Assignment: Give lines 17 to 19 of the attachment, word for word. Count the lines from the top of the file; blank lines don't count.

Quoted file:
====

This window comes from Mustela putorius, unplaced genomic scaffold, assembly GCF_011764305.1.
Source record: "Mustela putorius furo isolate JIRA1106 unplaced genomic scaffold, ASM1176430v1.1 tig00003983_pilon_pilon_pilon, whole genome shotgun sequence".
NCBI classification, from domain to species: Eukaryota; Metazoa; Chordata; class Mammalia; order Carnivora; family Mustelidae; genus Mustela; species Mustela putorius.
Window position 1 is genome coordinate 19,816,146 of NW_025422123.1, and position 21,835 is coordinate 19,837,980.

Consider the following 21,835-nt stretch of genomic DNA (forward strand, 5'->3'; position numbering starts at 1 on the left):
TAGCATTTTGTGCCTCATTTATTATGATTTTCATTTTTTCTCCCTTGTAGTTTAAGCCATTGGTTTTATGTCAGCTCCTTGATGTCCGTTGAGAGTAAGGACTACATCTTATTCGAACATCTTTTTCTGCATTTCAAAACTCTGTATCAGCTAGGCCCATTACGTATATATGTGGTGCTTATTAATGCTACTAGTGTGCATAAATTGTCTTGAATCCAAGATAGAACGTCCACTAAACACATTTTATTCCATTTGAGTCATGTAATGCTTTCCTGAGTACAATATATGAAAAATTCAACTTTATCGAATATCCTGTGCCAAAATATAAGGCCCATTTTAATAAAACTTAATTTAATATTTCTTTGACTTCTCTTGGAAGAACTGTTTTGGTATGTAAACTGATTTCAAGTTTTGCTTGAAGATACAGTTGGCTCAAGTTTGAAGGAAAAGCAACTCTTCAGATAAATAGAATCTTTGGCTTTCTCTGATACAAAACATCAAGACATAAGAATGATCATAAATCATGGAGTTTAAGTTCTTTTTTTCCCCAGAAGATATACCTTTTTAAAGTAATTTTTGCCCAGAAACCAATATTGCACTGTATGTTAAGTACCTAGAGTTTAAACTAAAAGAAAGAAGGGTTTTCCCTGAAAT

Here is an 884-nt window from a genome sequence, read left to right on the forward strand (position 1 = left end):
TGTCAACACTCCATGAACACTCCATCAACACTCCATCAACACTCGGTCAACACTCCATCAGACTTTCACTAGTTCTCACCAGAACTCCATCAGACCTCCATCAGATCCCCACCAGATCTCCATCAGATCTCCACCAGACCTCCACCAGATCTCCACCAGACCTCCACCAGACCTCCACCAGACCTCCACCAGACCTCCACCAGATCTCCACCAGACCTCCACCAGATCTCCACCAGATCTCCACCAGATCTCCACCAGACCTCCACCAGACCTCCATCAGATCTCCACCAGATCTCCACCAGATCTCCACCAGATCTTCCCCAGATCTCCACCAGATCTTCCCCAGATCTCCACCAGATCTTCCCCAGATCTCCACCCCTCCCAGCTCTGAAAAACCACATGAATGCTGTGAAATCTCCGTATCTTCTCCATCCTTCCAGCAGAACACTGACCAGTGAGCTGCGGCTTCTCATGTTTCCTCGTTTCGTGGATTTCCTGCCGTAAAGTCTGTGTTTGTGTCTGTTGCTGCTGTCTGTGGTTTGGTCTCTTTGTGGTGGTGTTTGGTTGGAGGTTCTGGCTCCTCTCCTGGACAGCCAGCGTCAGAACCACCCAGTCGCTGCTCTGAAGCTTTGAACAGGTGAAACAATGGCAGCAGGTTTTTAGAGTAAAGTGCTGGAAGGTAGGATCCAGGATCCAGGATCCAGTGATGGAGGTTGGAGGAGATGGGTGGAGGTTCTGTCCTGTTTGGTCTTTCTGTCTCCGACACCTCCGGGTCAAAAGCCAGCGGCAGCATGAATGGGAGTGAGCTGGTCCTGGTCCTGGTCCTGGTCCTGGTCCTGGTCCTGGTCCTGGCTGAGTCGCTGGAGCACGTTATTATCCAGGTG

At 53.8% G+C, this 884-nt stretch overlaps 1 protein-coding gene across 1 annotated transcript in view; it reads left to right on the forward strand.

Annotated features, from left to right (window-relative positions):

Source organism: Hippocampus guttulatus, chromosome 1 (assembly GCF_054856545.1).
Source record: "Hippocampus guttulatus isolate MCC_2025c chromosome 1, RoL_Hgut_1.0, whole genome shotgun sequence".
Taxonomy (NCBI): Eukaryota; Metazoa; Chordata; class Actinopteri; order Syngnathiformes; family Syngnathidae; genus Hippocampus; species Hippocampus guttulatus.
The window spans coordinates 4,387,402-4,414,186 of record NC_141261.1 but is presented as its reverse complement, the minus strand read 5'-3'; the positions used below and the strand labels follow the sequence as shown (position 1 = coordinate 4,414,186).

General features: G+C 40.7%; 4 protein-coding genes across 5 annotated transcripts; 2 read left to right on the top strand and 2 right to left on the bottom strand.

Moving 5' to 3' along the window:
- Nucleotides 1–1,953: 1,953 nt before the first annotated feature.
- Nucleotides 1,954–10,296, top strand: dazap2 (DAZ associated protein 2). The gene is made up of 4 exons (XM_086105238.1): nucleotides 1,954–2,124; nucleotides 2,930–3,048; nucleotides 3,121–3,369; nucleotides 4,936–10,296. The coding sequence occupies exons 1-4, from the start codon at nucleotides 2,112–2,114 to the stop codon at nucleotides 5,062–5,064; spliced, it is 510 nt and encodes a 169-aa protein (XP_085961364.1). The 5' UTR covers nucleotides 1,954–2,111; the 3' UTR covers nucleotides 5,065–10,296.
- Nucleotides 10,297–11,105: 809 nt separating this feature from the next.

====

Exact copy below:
- Nucleotides 1–1,953: 1,953 nt before the first annotated feature.
- Nucleotides 1,954–10,296, top strand: dazap2 (DAZ associated protein 2). The gene is made up of 4 exons (XM_086105238.1): nucleotides 1,954–2,124; nucleotides 2,930–3,048; nucleotides 3,121–3,369; nucleotides 4,936–10,296. The coding sequence occupies exons 1-4, from the start codon at nucleotides 2,112–2,114 to the stop codon at nucleotides 5,062–5,064; spliced, it is 510 nt and encodes a 169-aa protein (XP_085961364.1). The 5' UTR covers nucleotides 1,954–2,111; the 3' UTR covers nucleotides 5,065–10,296.
- Nucleotides 10,297–11,105: 809 nt separating this feature from the next.